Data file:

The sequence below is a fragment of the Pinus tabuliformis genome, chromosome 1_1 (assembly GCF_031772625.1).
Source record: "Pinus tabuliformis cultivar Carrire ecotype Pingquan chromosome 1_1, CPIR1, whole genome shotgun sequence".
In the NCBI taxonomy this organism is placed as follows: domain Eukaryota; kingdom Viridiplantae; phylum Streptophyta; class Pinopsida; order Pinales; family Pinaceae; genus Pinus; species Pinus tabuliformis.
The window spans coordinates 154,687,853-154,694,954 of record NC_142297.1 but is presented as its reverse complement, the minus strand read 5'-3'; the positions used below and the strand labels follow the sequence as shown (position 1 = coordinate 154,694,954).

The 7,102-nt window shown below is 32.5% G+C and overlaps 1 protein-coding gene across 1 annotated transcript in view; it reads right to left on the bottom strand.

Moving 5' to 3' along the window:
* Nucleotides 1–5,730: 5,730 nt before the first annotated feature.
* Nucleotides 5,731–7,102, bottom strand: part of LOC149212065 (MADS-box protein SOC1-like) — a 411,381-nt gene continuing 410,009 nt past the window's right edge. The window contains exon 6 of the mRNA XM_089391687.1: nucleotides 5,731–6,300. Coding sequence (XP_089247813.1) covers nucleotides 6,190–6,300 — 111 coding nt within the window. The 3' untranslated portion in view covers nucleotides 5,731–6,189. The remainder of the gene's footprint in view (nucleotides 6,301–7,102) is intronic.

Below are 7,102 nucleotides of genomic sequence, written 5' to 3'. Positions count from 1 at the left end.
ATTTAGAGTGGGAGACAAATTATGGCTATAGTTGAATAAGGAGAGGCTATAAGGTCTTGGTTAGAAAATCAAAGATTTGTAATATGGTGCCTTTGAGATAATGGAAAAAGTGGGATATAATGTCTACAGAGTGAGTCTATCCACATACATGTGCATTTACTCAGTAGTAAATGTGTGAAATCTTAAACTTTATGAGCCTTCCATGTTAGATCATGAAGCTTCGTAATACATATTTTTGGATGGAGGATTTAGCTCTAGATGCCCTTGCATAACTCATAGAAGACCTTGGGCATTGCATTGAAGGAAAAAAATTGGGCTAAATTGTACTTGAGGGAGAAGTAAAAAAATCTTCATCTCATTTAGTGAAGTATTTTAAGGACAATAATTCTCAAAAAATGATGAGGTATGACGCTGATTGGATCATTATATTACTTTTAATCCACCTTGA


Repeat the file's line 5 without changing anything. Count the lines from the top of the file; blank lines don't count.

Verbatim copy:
The 7,102-nt window shown below is 32.5% G+C and overlaps 1 protein-coding gene across 1 annotated transcript in view; it reads right to left on the bottom strand.